1. A pregnant patient in any stage of delivery may not be placed in restraints at any time.
  2. A patient in postdelivery recuperation shall not be placed in restraints, except under extraordinary circumstances (ie, the patient presents immediate, serious threat to self or others or presents immediate, credible risk of escape that cannot be curtailed by other measures). If clinicians determine that restraints must be used, restraints shall be the least restrictive and most reasonable available.
  3. Leg or waist restraints shall not be used on a pregnant or postpartum patient.

Clinicians have duties to assume active roles in ending shackling, which compromises safety and compassion, inconsistent with federal and many states’ laws. Health care organizations must act to educate and support clinicians looking out for their patients’ interests and seeking to provide equitable care.


  1. Sufrin C, Beal L, Clarke J, Jones R, Mosher WD. Pregnancy outcomes in US prisons, 2016-2017. Am J Public Health. 2019;109(5):799-805.
  2. ACLU Reproductive Freedom Project; ACLU National Prison Project. ACLU briefing paper: the shackling of pregnant women and girls in US prisons, jails and youth detention centers. American Civil Liberties Union. Accessed February 25, 20121.

  3. Committee on Health Care for Underserved Women. ACOG Committee Opinion No. 511: health care for pregnant and postpartum incarcerated women and adolescent females. American College of Obstetricians and Gynecologists. November 2011. Reaffirmed 2016.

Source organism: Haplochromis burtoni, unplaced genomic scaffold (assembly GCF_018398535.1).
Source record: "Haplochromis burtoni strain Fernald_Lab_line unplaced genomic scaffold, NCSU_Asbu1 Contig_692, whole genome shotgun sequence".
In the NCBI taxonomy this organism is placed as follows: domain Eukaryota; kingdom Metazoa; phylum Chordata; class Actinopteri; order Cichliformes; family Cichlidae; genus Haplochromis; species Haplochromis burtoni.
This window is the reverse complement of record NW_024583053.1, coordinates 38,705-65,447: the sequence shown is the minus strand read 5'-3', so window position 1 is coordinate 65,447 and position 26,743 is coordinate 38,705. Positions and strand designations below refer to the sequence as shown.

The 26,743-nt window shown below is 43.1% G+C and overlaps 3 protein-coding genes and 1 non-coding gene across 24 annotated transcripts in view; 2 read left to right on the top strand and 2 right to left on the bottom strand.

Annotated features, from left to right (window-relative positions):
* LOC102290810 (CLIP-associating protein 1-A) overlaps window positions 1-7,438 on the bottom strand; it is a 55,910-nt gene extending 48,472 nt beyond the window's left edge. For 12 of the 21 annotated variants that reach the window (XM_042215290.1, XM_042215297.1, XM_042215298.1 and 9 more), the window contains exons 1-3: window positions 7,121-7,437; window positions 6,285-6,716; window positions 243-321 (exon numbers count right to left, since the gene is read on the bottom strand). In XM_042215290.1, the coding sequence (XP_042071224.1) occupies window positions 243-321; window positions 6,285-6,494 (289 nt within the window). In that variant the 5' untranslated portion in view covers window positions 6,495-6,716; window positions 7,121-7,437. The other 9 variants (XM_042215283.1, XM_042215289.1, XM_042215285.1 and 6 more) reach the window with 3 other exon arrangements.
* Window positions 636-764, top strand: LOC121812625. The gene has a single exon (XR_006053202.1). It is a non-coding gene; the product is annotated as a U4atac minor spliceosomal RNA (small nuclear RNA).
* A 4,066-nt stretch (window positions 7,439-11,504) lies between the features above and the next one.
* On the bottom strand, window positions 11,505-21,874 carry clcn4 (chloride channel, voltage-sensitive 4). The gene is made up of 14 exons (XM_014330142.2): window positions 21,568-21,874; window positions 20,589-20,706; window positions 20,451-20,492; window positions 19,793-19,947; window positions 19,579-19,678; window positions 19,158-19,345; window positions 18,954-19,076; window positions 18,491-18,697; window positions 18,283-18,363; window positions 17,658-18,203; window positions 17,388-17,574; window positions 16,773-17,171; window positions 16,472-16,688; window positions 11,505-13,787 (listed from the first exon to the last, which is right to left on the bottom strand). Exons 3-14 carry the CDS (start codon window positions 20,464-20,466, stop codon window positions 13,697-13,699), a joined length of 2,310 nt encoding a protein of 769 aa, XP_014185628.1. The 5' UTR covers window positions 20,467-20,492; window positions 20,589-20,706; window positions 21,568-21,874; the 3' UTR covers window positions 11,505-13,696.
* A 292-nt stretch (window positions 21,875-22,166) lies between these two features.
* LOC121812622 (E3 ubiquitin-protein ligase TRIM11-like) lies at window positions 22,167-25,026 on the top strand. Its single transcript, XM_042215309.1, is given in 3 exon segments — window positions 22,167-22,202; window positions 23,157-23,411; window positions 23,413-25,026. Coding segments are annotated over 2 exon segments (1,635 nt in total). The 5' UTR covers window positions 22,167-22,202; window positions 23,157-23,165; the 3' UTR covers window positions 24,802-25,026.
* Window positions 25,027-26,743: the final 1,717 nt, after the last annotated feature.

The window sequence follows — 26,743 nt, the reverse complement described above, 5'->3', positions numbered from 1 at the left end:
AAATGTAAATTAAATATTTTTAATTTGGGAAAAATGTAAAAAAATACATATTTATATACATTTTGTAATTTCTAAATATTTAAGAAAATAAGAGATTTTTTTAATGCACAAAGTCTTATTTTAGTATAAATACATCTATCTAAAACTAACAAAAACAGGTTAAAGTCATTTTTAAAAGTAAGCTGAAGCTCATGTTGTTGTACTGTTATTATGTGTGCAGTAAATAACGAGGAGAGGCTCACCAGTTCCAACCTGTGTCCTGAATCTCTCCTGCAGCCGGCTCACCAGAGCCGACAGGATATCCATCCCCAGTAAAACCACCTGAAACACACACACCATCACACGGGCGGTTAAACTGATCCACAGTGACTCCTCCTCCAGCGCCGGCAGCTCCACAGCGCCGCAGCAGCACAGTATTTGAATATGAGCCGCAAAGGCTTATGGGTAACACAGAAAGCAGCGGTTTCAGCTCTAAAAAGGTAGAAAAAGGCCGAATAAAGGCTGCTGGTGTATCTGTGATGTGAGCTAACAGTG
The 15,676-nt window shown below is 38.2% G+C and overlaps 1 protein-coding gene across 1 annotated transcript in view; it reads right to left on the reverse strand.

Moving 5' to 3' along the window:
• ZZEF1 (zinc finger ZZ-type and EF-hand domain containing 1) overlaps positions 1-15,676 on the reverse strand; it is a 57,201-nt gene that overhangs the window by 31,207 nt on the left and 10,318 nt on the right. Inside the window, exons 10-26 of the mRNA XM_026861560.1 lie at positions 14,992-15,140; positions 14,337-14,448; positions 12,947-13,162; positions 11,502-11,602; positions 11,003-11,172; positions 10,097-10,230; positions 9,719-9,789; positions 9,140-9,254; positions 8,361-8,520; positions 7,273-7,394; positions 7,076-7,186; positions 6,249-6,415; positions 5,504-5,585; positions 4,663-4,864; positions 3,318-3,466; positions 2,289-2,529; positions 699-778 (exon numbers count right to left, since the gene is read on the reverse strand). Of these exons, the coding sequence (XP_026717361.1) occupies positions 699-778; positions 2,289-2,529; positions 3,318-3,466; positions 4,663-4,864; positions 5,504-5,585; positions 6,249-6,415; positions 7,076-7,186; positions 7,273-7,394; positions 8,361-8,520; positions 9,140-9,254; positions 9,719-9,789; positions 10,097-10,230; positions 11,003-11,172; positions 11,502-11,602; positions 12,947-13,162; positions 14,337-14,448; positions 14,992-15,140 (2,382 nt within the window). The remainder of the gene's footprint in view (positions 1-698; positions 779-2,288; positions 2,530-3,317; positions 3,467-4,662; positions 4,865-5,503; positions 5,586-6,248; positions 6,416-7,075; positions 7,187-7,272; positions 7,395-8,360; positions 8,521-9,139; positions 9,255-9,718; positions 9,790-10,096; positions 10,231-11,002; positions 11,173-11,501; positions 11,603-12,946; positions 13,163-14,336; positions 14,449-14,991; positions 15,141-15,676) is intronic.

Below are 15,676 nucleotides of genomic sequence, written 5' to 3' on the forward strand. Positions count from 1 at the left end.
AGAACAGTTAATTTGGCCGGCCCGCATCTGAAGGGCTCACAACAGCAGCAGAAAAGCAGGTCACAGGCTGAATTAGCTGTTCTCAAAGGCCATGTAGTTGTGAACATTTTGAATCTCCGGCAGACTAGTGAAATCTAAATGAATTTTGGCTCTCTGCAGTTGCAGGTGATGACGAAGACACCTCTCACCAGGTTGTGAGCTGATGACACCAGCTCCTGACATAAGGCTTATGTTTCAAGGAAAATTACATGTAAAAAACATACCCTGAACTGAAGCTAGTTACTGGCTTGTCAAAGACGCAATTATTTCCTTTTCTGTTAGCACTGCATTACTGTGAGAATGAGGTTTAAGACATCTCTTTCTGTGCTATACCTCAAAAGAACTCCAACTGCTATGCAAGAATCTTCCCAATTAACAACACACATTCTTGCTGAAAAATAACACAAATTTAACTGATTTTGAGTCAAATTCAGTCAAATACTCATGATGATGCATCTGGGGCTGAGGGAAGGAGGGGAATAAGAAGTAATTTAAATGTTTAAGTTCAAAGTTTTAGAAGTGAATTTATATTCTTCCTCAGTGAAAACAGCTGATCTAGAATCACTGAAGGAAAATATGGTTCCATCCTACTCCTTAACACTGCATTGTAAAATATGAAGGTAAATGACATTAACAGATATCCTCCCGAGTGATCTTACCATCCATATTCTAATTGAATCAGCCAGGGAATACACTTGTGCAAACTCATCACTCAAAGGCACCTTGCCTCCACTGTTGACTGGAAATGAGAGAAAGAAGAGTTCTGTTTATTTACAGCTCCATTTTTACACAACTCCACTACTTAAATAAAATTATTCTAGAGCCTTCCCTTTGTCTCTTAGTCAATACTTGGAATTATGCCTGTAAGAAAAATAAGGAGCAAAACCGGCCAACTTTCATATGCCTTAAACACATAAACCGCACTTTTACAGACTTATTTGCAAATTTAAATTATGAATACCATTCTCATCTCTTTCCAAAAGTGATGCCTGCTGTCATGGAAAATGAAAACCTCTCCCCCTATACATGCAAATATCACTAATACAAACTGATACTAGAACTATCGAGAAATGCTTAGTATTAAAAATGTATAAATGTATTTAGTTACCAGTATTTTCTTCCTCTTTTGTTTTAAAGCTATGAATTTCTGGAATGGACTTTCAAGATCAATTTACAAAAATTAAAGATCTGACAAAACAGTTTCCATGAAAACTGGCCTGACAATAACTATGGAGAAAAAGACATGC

4. DeAngelis T. The restraint of pregnant inmates. Monitor on Psychology. 2016;47(6):26. Accessed February 25, 2021.

  5. Nellis A. The color of justice: racial and ethnic disparity in state prisons. Sentencing Project. June 14, 2016.

  6. Cohen RD, Chang A. Federal legislation seeks ban on shackling of pregnant inmates. NPR. December 5, 2018. Accessed February 25, 2021.

  7. Public Interest Government Relations Office. End the use of restraints on incarcerated women and adolescents during pregnancy, labor, childbirth, and recovery. American Psychological Association. August 2017. Accessed August 7, 2020.

  8. Sufrin C. Making mothers in jail: carceral reproduction of normative motherhood. Reprod Biomed Soc Online. 2018;7:55-65.

  9. 18 USC §4322 (2021).

  10. Richardson A. Shackling of pregnant prisoners is ongoing. Bill of Health. March 4, 2020. Accessed February 15, 2021.

  11. Jeffers K, Siddiq H, Martinez-Hollingsworth A, et al. Nurses should oppose police violence and unjust policing in healthcare. Int J Nurs Stud. Published online August 1, 2020.

  12. Sufrin C. Pregnancy and postpartum care in correctional settings. National Commission on Correctional Health Care. November 2014. Accessed February 25, 2021.

  13. Shackling pregnant inmates is still a practice in many states. CBS News. March 13, 2019. Accessed February 25, 2021.

  14. Clarke JG, Simon RE. Shackling and separation: motherhood in prison. Virtual Mentor. 2013;15(9):779-785.
  15. Daniel R. Prisons neglect pregnant women in their healthcare policies. Prison Policy Initiative. December 5, 2019. Accessed February 25, 2021.

Editor's Note

Background image by Phoebe Cohen.


AMA J Ethics. 2021;23(4):E364-368.



Conflict of Interest Disclosure

The author(s) had no conflicts of interest to disclose.

The viewpoints expressed in this article are those of the author(s) and do not necessarily reflect the views and policies of the AMA.